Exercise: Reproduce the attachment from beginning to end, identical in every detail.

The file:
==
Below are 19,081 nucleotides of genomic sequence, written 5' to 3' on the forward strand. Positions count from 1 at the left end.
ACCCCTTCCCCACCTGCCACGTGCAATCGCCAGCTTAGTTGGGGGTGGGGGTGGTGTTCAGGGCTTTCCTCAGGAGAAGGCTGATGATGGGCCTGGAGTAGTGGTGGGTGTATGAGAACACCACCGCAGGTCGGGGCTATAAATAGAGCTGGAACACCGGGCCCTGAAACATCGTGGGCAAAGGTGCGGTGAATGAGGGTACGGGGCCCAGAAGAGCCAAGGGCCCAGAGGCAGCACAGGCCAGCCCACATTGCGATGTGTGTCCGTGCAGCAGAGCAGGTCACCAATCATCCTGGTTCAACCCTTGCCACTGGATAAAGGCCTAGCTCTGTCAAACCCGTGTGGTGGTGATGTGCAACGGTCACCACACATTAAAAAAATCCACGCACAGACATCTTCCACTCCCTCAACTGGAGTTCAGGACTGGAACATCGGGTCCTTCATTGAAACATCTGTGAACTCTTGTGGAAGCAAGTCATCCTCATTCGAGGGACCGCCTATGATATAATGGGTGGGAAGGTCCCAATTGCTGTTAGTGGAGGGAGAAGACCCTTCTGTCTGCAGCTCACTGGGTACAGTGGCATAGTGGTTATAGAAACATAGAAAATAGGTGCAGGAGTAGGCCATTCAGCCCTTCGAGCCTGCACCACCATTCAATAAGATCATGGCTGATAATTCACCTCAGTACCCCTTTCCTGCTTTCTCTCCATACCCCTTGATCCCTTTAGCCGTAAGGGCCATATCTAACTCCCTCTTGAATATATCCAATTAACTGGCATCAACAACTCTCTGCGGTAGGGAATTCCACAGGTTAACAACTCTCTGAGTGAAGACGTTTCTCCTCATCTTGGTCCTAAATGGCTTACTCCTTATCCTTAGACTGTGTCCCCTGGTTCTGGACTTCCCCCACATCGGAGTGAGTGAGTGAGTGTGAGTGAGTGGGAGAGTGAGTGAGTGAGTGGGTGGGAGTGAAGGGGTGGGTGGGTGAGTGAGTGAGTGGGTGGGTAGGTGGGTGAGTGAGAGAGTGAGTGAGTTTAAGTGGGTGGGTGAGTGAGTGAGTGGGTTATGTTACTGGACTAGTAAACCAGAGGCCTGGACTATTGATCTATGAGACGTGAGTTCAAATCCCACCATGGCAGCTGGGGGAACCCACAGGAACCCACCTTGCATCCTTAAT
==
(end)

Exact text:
Below are 19,081 nucleotides of genomic sequence, written 5' to 3' on the forward strand. Positions count from 1 at the left end.
ACCCCTTCCCCACCTGCCACGTGCAATCGCCAGCTTAGTTGGGGGTGGGGGTGGTGTTCAGGGCTTTCCTCAGGAGAAGGCTGATGATGGGCCTGGAGTAGTGGTGGGTGTATGAGAACACCACCGCAGGTCGGGGCTATAAATAGAGCTGGAACACCGGGCCCTGAAACATCGTGGGCAAAGGTGCGGTGAATGAGGGTACGGGGCCCAGAAGAGCCAAGGGCCCAGAGGCAGCACAGGCCAGCCCACATTGCGATGTGTGTCCGTGCAGCAGAGCAGGTCACCAATCATCCTGGTTCAACCCTTGCCACTGGATAAAGGCCTAGCTCTGTCAAACCCGTGTGGTGGTGATGTGCAACGGTCACCACACATTAAAAAAATCCACGCACAGACATCTTCCACTCCCTCAACTGGAGTTCAGGACTGGAACATCGGGTCCTTCATTGAAACATCTGTGAACTCTTGTGGAAGCAAGTCATCCTCATTCGAGGGACCGCCTATGATATAATGGGTGGGAAGGTCCCAATTGCTGTTAGTGGAGGGAGAAGACCCTTCTGTCTGCAGCTCACTGGGTACAGTGGCATAGTGGTTATAGAAACATAGAAAATAGGTGCAGGAGTAGGCCATTCAGCCCTTCGAGCCTGCACCACCATTCAATAAGATCATGGCTGATAATTCACCTCAGTACCCCTTTCCTGCTTTCTCTCCATACCCCTTGATCCCTTTAGCCGTAAGGGCCATATCTAACTCCCTCTTGAATATATCCAATTAACTGGCATCAACAACTCTCTGCGGTAGGGAATTCCACAGGTTAACAACTCTCTGAGTGAAGACGTTTCTCCTCATCTTGGTCCTAAATGGCTTACTCCTTATCCTTAGACTGTGTCCCCTGGTTCTGGACTTCCCCCACATCGGAGTGAGTGAGTGAGTGTGAGTGAGTGGGAGAGTGAGTGAGTGAGTGGGTGGGAGTGAAGGGGTGGGTGGGTGAGTGAGTGAGTGGGTGGGTAGGTGGGTGAGTGAGAGAGTGAGTGAGTTTAAGTGGGTGGGTGAGTGAGTGAGTGGGTTATGTTACTGGACTAGTAAACCAGAGGCCTGGACTATTGATCTATGAGACGTGAGTTCAAATCCCACCATGGCAGCTGGGGGAACCCACAGGAACCCACCTTGCATCCTTAAT